SEP IRASolo 401(k)/Solo Roth 401 (k)SIMPLE IRAPayroll Deduction IRAProfit Sharing
Best forSelf-employed people; employers with one or more employeesSelf-employed people with no employees other than a spouseSelf-employed people; businesses with up to 100 employeesSelf-employed people; employers with one or more employeesSelf-employed people; employers with one or more employees
Funded byEmployer; individual, if self-employedSelf or qualified spouseEmployee deferrals; employer contributionsEmployee, via payroll deductionEmployers, at their discretion; might be linked with employer’s workplace retirement plan
2018/2019 EMPLOYEE contribution limitsContributions for employees made solely by employer (or sole proprietor); limit of 25% of net self-employment income, to a maximum of $56,000 Lesser of $19,000 or $25,000 for those age 50 and older and 100% of earned income$13,000; $16,000 for those age 50 or older Based on employee’s IRA eligibility; maximum of $6,000; $7,000 for those age 50 and olderBased on employee’s IRA eligibility; maximum of $6,000, or $7,000 for those age 50 or older
2018/2019 EMPLOYER contributionsThe lesser of up to 25% of compensation or $56,000 As both an employee (of yourself) and employer, up to $56,000, or $62,000 with catchup contribution Mandatory matching contribution of up to 3% of an employee’s compensation or fixed contribution of 2%N/AThe lesser of up to 25% of employee compensation or $56,000
Taxes on contributions and earningsContributions and investment income are tax deferred; earnings grow tax-deferredContributions and investment income in a traditional Solo 401(k) are tax deferred; contributions to a Solo Roth 401(k) are taxable; earnings grow tax-freeContributions and investment income are tax-deferred; earnings grow tax-deferredContributions to a traditional IRA might be deductible; contributions to a Roth are taxable; earnings grow tax-deferredNo taxes on contributions; earnings grow tax-deferred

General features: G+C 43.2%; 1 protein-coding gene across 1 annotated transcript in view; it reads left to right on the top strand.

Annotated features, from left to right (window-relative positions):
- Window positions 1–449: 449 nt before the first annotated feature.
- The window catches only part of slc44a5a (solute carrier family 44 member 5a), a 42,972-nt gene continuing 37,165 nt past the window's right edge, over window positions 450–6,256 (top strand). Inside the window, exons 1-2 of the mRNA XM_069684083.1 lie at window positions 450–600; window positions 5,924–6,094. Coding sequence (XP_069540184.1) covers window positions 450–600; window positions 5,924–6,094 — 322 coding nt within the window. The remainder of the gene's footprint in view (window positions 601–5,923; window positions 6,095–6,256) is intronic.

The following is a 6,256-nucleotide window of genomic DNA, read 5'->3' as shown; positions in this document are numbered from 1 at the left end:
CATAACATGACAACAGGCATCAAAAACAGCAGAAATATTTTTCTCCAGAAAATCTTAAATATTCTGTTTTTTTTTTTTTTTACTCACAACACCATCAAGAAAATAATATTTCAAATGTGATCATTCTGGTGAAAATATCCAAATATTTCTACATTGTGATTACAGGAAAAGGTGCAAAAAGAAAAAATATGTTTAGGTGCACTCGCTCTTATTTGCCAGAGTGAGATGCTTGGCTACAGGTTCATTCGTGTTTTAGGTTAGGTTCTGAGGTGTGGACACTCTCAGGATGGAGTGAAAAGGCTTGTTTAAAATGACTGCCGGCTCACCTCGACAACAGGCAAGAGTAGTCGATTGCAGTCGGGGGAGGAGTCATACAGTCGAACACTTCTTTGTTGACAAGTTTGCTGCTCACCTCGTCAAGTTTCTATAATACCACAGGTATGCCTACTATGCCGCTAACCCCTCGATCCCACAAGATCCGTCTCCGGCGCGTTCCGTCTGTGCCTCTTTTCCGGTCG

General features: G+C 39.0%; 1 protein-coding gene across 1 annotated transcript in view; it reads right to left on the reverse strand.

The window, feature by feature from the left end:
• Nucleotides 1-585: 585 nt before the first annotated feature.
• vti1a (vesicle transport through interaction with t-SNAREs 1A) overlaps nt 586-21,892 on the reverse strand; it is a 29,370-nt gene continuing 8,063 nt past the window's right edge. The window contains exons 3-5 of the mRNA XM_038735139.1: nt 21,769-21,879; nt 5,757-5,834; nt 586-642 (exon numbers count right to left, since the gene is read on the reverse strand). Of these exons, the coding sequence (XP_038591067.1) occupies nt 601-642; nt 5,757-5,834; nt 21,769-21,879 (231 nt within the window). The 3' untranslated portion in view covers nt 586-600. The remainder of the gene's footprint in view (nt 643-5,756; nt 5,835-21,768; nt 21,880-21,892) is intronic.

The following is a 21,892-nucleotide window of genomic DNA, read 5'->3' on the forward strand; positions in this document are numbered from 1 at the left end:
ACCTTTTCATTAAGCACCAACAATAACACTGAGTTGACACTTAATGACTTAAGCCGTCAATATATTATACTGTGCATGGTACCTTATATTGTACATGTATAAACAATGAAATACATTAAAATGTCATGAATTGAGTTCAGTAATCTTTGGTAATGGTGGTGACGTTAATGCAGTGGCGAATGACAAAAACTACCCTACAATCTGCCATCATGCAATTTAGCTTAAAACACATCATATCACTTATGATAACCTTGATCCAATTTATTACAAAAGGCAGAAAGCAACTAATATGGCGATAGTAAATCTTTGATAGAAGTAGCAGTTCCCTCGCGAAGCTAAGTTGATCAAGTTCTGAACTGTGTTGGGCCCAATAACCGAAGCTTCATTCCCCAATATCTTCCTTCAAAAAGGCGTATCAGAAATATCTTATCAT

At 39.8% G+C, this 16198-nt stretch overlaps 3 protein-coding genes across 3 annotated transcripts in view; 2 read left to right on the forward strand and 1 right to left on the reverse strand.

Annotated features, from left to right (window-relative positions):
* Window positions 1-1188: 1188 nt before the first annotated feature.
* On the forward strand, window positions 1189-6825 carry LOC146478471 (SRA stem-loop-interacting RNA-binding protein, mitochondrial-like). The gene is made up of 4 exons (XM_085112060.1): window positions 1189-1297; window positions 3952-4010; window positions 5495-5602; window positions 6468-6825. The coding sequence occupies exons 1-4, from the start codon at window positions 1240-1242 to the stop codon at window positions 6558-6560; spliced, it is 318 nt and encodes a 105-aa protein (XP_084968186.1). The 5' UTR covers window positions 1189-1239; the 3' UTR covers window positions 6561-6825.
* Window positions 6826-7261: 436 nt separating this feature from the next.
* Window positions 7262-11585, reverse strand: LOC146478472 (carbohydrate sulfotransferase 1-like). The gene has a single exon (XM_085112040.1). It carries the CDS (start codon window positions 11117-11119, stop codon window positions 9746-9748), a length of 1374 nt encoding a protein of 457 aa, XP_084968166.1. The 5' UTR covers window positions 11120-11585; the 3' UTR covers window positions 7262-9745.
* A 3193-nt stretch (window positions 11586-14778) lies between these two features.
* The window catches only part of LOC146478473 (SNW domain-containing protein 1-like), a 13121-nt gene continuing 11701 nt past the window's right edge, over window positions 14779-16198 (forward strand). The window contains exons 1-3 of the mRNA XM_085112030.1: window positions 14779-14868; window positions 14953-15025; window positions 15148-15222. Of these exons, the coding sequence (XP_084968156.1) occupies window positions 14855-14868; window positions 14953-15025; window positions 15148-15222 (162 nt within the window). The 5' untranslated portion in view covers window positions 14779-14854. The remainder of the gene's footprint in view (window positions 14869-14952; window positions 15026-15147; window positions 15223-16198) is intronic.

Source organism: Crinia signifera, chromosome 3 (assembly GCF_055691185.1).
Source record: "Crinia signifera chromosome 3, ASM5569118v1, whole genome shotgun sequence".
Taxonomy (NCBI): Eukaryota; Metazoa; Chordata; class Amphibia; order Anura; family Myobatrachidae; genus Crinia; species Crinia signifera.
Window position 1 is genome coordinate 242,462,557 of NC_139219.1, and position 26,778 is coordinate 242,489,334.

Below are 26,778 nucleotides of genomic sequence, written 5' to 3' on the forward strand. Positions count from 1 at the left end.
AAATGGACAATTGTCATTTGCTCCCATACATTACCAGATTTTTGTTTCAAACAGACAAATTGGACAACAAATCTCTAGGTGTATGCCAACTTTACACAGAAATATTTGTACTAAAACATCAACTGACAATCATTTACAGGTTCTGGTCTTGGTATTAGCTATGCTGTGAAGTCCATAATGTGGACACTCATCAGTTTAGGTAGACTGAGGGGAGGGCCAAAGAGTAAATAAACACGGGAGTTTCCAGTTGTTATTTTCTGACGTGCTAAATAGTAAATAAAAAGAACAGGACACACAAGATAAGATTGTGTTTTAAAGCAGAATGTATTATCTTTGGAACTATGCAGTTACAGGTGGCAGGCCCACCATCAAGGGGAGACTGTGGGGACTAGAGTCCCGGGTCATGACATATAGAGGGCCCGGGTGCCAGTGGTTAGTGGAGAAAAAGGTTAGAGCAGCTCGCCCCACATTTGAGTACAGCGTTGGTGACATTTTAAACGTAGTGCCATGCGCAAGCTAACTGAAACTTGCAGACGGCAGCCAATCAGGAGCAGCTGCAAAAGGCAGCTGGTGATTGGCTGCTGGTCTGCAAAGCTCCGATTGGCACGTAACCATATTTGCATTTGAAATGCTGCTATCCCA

Taxes on withdrawals after age 59 1/2Taxed at ordinary ratesTraditional Solo 401(k) withdrawals are taxed at ordinary rates; Solo Roth 401(k) withdrawals aren’t taxedTaxed at ordinary ratesTraditional withdrawals are taxed at ordinary rates; Roth withdrawals aren’t taxedTaxed at ordinary rates
ProsSimpler for employers to set up than Solo 401(k)s; employers get tax deductions on contributionsAllows small business owners to make both employee and employer contributions for themselves; has higher contribution limits than some other plansEmployees can contribute up to 100% of compensation, up to limitEasy to set up and maintain; no minimum employee coverage requirementsEmployee might be able to borrow penalty-free from vested balance before retirement age (although borrowed amounts are subject to income tax)
ConsLower contribution limits for sole proprietor than a Solo 401(k); doesn’t allow catchup contributions; employer contributions are discretionaryMore complicated to set up than a SEP IRA; only allows withdrawals before age 59 1/2 for disability or plan termination25% penalty on distributions made before age 59 1/2 and within the first two years of the plan; no loans allowedEmployees subject to Roth and traditional IRA eligibility requirementsVesting period is generally required; no diversification, tied to employer earnings
Good to knowThere is a different calculation to determine allowable SEP contributions if you’re both the employer and employee   Employer contributions might be subject to vesting termsDistribution rules penalize rollovers to another account within the first two years of plan ownership; a SEP IRA or 401(k) might be better for the self-employedThe employer chooses the providerContributions are at employer’s discretion and can vary based on salary and job level

Leave a comment

Your email address will not be published. Required fields are marked *